Following this court appearance, plaintiff's counsel was referred to attorney Paul Louisell, who, after he had "examined the file," concluded on about January 17 that plaintiff had "a meritorious cause of action" but that trial preparation was incomplete due to the unavailability of "necessary witnesses" and the inadequacy of discovery procedures employed by plaintiff's previous counsel. He agreed to represent plaintiff and, on January 18, notified defense counsel of his intention to move for a dismissal without prejudice. This motion and supporting affidavits were served on January 19, returnable on January 24, the date the case was set for trial. On that day, with the jury waiting, the court heard extended arguments on plaintiff's motion. Mr. Louisell emphasized plaintiff's predicament in having engaged out-of-state counsel who was neither admitted to practice in Minnesota nor able to try the case; the unexpected withdrawal of Minnesota counsel; that plaintiff was unable to try the case without further time to prepare; that defendants would not be prejudiced by further delay; and that necessary witnesses who had driven the truck prior to the accident, including plaintiff's employer, were unavailable.[4] Defense counsel, emphasizing their agreement with plaintiff's attorney that the case would be tried in early January, their lack of any prior knowledge of his claim that he was incompetent to handle the case, their belief that the witnesses referred to could not be found, and their compliance with all discovery procedures employed by plaintiff's counsel, insisted on going forward with the trial. Other than the prejudice inherent in the delay, no specific claims of prejudice were asserted by defendants.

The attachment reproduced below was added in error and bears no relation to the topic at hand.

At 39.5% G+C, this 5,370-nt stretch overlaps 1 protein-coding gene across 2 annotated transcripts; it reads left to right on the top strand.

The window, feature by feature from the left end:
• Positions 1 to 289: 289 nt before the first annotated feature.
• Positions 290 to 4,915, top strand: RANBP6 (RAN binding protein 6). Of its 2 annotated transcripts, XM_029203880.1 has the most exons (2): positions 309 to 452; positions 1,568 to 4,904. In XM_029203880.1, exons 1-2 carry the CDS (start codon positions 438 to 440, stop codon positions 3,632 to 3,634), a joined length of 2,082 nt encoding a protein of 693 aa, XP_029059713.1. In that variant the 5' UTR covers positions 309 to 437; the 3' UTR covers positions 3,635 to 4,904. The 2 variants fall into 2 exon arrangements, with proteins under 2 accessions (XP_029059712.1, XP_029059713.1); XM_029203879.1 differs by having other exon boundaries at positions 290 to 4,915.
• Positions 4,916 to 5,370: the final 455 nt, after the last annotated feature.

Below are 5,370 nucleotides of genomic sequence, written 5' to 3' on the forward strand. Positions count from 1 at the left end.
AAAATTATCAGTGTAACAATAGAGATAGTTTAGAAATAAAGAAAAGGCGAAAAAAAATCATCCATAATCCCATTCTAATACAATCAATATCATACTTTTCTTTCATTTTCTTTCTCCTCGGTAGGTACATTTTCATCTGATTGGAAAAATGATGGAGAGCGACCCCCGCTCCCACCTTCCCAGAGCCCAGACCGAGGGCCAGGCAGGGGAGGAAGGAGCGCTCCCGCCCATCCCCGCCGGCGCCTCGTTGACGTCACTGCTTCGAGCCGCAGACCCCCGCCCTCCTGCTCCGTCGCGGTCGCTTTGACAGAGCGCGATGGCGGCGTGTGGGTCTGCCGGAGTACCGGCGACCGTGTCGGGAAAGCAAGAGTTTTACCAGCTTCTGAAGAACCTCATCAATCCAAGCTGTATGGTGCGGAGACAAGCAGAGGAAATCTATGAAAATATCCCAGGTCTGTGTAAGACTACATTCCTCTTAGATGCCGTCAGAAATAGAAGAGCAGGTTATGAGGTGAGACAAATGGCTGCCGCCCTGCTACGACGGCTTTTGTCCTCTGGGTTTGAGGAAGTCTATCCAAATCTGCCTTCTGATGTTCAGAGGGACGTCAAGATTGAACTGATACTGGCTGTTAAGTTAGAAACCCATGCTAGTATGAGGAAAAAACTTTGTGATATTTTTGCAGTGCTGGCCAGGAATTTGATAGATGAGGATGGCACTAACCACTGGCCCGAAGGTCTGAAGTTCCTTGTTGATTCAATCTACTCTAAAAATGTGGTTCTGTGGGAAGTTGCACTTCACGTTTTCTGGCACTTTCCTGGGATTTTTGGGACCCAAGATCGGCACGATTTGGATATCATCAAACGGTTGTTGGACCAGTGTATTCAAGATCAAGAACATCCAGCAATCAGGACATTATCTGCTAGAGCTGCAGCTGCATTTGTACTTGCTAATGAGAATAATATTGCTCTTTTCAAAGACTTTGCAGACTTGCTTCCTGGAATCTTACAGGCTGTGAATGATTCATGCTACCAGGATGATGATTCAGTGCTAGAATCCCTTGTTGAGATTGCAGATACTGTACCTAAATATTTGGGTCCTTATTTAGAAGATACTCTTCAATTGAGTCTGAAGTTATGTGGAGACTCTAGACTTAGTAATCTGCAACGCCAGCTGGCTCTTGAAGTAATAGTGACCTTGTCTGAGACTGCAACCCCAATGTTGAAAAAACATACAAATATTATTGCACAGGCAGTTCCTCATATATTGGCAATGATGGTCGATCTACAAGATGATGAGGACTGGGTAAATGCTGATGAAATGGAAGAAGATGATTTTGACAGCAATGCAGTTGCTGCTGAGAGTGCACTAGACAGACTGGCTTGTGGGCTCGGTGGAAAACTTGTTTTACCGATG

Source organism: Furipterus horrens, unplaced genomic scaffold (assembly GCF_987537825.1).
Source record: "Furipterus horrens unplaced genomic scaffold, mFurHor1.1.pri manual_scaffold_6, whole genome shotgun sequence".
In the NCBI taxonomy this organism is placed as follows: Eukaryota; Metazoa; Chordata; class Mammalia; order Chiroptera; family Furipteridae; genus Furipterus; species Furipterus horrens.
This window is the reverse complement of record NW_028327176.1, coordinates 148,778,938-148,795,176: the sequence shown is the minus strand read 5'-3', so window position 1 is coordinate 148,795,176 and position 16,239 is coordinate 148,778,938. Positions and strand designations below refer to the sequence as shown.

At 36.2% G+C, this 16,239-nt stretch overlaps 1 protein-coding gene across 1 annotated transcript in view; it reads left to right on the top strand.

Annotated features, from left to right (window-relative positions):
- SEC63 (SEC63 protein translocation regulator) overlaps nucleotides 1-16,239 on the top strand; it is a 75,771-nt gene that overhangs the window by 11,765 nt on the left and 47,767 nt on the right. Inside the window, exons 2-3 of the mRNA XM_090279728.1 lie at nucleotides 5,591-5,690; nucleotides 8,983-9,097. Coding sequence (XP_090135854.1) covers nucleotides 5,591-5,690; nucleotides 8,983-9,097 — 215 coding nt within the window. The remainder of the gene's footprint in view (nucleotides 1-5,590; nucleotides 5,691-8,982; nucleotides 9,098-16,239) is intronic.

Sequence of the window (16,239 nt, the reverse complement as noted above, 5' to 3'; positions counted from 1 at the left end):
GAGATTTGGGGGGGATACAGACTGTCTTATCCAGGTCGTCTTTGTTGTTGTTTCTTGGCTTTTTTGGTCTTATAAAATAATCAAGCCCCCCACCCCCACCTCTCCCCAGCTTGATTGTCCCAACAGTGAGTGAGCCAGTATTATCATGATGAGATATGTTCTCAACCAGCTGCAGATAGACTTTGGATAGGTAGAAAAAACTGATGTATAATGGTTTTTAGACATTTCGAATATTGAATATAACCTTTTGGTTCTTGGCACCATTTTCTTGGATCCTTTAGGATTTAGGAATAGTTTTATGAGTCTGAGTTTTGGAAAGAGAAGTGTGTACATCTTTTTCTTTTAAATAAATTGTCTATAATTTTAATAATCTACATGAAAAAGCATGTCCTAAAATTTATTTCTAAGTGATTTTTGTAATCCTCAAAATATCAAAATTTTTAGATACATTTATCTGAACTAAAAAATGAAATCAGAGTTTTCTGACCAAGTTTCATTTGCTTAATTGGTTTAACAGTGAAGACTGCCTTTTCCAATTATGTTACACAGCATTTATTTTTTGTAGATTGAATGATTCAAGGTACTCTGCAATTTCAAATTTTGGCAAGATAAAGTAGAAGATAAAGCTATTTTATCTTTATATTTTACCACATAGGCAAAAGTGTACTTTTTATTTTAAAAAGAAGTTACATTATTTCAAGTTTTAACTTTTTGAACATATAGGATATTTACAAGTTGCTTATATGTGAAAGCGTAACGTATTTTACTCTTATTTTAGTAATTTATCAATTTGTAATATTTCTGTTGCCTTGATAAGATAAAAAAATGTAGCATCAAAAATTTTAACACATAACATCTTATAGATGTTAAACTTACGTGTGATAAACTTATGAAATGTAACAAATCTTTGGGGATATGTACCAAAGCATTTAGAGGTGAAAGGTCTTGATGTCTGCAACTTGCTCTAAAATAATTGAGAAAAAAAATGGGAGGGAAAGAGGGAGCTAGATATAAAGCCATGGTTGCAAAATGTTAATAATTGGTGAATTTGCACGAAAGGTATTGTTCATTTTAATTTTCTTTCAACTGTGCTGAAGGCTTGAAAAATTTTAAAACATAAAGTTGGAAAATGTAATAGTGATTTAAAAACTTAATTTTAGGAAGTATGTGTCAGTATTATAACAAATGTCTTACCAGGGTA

*368 The trial judge, apparenly doubting that the out-of-state attorney was both unable to try plaintiff's case and insufficiently prepared to do so, and indicating his awareness of the disruptive effect that last-minute delays have on the enforcement of calendar rules, denied plaintiff's motion to dismiss without prejudice. Thereupon, the court directed plaintiff's counsel to proceed with trial. A recess to permit plaintiff's counsel to confer was granted, following which Mr. Louisell informed the court that the North Dakota attorney, "who has never tried a court case, advises me that he can't try the case," and announced that "we abandon the case now." Defendants immediately joined in a motion to dismiss with prejudice "on the grounds of failure to prosecute and to comply with the rules and the order of this court," and the court granted the motion "for want of prosecution."

Although we readily acknowledge that the trial court under the exigencies prevailing at the time was confronted with an extremely close and difficult decision, we are persuaded that under the particular circumstances shown the action taken was too drastic.